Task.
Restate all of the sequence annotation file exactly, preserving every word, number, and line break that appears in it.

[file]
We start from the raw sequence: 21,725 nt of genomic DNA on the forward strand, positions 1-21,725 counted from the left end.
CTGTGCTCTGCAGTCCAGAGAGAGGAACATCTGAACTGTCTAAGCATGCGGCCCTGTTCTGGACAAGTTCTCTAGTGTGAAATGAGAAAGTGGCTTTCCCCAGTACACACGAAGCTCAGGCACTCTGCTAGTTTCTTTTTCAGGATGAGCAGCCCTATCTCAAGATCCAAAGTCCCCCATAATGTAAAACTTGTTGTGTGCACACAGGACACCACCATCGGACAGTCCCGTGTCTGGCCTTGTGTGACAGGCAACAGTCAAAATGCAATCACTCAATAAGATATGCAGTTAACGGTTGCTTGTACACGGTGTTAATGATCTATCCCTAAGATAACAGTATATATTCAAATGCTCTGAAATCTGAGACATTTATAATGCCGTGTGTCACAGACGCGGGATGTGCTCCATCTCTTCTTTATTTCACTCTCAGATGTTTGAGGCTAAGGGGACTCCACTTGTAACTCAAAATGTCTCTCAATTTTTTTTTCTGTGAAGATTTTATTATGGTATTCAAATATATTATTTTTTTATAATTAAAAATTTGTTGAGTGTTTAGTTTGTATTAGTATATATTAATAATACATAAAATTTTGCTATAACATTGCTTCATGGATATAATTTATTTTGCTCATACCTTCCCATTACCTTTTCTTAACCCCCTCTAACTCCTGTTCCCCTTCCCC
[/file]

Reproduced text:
We start from the raw sequence: 21,725 nt of genomic DNA on the forward strand, positions 1-21,725 counted from the left end.
CTGTGCTCTGCAGTCCAGAGAGAGGAACATCTGAACTGTCTAAGCATGCGGCCCTGTTCTGGACAAGTTCTCTAGTGTGAAATGAGAAAGTGGCTTTCCCCAGTACACACGAAGCTCAGGCACTCTGCTAGTTTCTTTTTCAGGATGAGCAGCCCTATCTCAAGATCCAAAGTCCCCCATAATGTAAAACTTGTTGTGTGCACACAGGACACCACCATCGGACAGTCCCGTGTCTGGCCTTGTGTGACAGGCAACAGTCAAAATGCAATCACTCAATAAGATATGCAGTTAACGGTTGCTTGTACACGGTGTTAATGATCTATCCCTAAGATAACAGTATATATTCAAATGCTCTGAAATCTGAGACATTTATAATGCCGTGTGTCACAGACGCGGGATGTGCTCCATCTCTTCTTTATTTCACTCTCAGATGTTTGAGGCTAAGGGGACTCCACTTGTAACTCAAAATGTCTCTCAATTTTTTTTTCTGTGAAGATTTTATTATGGTATTCAAATATATTATTTTTTTATAATTAAAAATTTGTTGAGTGTTTAGTTTGTATTAGTATATATTAATAATACATAAAATTTTGCTATAACATTGCTTCATGGATATAATTTATTTTGCTCATACCTTCCCATTACCTTTTCTTAACCCCCTCTAACTCCTGTTCCCCTTCCCC